Liver fibrosis represents the consequences of chronic liver injury. Individuals with alcoholic or nonalcoholic liver diseases are at high risk of magnesium deficiency. This study aimed to evaluate the association between magnesium and calcium intakes and significant liver fibrosis, and whether the associations differ by alcohol drinking status. Based on the National Health and Nutrition Examination Survey (NHANES) 2017–2018, the study included 4166 participants aged >18 years who completed the transient elastography examination and had data available on magnesium intake. The median liver stiffness of 8.2 kPa was used to identify subjects with significant fibrosis (≥F2). The age-adjusted prevalence of significant fibrosis was 12.81%. Overall total magnesium intake was marginally associated with reduced odds of significant fibrosis (p trend = 0.14). The inverse association of total magnesium intake with significant fibrosis was primarily presented among those who had daily calcium intake <1200 mg. There were no clear associations for significant fibrosis with calcium intake. Findings suggest that high total magnesium alone may reduce risk of significant fibrosis. Further studies are needed to confirm these findings.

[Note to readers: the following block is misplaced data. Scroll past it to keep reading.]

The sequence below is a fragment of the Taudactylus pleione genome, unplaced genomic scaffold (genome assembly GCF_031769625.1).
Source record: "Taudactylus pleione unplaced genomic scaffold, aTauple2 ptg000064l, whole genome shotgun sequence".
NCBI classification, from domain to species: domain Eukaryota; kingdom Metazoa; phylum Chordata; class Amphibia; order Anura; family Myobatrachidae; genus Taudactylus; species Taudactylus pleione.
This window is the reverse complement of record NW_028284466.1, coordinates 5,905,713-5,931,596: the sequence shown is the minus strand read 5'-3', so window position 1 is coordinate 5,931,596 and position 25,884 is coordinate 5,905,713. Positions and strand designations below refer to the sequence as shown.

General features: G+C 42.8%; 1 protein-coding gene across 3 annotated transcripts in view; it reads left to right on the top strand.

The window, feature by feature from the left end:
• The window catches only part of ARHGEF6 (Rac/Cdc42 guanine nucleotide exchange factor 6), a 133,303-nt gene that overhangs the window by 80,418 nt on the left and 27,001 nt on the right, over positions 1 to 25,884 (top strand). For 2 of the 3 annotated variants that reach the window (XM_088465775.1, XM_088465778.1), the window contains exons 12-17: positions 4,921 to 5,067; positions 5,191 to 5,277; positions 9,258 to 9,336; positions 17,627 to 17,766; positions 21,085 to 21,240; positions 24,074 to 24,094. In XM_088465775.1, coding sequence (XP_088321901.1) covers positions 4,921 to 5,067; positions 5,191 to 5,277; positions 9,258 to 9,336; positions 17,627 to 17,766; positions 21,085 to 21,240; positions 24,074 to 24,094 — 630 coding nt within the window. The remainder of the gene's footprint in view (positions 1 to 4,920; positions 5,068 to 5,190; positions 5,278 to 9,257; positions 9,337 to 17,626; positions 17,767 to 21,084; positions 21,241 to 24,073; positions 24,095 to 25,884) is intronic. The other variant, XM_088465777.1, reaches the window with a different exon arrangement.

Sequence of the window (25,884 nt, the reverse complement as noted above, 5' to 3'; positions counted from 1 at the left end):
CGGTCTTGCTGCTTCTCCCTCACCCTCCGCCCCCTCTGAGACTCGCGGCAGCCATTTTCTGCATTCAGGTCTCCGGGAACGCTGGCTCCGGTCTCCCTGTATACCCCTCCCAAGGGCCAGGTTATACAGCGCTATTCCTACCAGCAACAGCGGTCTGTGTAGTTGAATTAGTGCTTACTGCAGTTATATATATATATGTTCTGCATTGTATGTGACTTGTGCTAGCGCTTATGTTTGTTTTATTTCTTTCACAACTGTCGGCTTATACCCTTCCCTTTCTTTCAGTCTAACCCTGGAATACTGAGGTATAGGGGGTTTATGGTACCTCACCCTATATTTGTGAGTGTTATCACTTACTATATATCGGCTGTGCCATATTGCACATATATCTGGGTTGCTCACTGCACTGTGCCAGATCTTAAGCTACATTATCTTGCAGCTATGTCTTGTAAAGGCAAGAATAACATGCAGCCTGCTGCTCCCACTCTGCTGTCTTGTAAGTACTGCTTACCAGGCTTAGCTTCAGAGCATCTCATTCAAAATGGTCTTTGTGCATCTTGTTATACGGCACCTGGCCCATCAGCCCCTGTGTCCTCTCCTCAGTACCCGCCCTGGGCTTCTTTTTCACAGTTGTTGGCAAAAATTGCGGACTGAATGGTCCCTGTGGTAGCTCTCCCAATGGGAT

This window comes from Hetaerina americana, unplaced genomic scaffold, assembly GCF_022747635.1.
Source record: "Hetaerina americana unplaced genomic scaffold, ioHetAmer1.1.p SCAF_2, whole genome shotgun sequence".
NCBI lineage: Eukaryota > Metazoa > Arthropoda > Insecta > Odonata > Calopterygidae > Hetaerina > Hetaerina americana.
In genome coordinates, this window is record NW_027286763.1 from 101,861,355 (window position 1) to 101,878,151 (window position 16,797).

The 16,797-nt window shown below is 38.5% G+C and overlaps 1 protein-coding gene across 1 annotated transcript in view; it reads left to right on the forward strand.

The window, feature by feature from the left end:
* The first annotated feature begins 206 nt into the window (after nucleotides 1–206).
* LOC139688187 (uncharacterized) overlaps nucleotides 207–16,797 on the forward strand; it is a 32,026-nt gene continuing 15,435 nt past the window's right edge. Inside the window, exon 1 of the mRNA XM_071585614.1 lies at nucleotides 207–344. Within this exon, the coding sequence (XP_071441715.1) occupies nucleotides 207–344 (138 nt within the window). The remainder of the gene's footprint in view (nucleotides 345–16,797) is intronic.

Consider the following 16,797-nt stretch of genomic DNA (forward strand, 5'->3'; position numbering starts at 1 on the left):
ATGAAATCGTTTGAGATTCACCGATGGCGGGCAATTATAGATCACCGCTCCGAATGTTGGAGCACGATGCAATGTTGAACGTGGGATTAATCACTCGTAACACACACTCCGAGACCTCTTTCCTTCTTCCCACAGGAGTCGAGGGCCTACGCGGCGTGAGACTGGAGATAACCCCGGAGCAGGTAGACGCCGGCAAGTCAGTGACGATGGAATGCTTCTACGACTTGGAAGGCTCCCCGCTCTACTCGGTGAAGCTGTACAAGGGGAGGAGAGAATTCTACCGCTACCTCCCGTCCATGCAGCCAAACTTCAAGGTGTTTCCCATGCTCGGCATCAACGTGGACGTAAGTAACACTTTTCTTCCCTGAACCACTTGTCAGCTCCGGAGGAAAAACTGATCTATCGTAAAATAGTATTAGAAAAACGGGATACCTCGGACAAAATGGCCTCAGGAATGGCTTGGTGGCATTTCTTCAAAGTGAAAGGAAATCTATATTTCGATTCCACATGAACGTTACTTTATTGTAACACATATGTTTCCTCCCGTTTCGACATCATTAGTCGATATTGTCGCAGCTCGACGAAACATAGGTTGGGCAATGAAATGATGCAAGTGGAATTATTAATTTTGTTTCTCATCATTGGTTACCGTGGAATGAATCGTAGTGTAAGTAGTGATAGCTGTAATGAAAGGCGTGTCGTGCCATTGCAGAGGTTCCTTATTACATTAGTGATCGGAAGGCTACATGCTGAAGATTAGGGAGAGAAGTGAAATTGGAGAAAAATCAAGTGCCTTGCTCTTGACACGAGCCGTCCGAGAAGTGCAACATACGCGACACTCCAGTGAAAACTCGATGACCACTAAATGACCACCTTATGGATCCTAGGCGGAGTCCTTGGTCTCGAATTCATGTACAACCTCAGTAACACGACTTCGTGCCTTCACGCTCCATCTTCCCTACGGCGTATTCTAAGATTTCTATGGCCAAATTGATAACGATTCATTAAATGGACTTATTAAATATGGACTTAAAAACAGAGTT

- Significant liver fibrosis